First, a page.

Be disrespectful: Even when you are not in a formal interview, your interactions may be discussed; keep this in mind when talking to administrative staff and other people you encounter, including other interviewees. You want to come across as a team player and some might also be your co-residents one day!
Be late: Do your best to be on time to every interaction. While travel delays are sometimes unavoidable, this is not the time to catch up on sleep. Be early!
Get drunk: The pre-interview dinner is a time to meet residents socially, but do not get too comfortable or drink too much. You are still being evaluated as a future co-resident.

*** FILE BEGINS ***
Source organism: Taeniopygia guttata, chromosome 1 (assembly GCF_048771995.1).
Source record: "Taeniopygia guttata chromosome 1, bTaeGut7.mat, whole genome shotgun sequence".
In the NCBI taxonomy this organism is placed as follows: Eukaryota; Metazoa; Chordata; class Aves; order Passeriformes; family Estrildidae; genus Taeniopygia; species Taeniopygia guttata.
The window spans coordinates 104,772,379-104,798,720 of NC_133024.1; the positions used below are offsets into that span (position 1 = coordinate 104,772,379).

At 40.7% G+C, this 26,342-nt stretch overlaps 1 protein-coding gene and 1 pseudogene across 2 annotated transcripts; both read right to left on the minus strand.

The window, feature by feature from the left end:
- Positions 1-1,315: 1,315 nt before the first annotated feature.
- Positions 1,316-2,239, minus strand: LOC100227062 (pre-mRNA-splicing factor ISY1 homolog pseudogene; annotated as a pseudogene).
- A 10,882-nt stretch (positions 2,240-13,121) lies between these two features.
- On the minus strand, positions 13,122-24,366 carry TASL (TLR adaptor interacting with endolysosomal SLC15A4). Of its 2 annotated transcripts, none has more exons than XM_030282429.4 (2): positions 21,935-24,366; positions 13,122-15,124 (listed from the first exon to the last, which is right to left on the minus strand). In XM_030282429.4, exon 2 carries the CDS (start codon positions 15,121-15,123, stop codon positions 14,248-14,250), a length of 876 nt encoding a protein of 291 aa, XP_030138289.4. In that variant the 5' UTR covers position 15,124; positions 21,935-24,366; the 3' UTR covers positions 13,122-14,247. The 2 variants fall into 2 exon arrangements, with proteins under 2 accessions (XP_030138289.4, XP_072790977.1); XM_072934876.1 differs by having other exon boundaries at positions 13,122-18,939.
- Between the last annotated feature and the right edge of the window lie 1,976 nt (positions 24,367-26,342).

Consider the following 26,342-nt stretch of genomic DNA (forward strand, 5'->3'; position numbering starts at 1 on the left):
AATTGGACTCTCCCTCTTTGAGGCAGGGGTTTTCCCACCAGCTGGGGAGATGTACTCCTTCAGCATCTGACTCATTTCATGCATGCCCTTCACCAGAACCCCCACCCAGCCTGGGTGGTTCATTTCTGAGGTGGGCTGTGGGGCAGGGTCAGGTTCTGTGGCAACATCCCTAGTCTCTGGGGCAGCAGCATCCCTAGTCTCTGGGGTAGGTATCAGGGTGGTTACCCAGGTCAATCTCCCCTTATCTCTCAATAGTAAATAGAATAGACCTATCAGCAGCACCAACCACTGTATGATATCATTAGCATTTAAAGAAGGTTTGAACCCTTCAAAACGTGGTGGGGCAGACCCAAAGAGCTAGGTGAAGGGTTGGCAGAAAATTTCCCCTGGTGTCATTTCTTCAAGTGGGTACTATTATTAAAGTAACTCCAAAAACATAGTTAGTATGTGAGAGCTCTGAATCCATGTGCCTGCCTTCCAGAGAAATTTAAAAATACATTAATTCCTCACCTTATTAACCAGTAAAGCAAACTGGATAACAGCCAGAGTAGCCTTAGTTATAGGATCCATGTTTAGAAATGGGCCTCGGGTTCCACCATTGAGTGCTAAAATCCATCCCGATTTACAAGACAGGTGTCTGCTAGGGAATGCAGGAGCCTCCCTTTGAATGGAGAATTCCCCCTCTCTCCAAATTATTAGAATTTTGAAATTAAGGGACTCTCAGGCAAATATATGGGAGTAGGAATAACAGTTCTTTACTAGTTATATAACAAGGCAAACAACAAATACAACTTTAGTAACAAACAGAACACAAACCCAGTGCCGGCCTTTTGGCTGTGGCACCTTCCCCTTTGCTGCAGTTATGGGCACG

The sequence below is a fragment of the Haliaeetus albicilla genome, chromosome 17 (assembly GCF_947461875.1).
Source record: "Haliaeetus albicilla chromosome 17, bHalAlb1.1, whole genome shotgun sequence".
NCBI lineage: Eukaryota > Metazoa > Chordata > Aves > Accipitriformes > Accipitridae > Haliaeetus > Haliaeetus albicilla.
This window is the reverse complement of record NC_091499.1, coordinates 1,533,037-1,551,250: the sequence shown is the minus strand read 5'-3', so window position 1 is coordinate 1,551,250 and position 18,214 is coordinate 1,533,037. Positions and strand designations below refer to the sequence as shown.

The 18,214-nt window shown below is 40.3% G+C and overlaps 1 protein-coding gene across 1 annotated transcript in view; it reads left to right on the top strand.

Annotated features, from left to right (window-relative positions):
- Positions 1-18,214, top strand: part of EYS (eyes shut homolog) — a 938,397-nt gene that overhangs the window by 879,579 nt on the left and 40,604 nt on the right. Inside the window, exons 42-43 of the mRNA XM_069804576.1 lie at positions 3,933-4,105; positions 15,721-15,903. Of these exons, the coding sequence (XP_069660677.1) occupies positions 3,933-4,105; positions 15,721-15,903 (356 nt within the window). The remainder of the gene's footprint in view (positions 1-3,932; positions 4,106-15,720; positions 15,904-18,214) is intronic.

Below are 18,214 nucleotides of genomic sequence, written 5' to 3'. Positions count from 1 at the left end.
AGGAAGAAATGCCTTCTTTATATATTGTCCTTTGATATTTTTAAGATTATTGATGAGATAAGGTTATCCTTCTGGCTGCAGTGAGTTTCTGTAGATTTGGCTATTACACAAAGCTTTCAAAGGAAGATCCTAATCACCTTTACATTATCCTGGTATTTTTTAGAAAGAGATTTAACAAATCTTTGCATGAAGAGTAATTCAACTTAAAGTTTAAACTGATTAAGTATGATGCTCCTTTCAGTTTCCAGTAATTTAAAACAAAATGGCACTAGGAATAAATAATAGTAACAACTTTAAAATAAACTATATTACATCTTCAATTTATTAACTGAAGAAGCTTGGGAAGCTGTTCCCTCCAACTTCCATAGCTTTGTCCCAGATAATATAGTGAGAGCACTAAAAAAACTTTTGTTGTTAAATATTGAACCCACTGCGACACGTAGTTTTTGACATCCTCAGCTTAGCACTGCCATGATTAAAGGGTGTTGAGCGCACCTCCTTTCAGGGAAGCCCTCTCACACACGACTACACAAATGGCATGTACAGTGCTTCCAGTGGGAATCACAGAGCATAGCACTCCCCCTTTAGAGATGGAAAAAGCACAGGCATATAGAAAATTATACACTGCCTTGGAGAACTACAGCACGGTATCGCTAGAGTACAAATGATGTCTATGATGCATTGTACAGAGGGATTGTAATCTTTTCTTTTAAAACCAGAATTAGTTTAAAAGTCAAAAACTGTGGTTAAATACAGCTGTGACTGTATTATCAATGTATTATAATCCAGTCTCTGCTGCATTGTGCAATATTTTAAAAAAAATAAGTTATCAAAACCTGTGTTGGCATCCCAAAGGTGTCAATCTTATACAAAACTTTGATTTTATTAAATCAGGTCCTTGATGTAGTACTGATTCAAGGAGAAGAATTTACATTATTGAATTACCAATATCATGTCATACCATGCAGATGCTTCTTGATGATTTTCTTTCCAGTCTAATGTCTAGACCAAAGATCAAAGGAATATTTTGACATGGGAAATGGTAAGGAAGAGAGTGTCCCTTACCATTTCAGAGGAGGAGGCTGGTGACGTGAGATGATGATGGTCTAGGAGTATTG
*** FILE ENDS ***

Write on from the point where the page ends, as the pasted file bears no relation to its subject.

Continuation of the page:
Post-interview communication: The National Resident Matching Program (NRMP) officially discourages post-interview communication, and many programs will tell you not to send thank you notes. Although not necessary, notes may be appreciated in some specialties, as long as the NRMP match rules are not broken. If you choose to send a thank you note, do not expect a response and do not send a gift. However, if you have major updates to your application (big award, new publication, etc.), do let programs know as soon as possible.
Programs are explicitly prohibited from asking you if/how/where you are going to rank them, but some may contact you to inquire if you have any follow-up questions. If you have any concerns about an interaction with a program, talk to your advisor or school faculty members.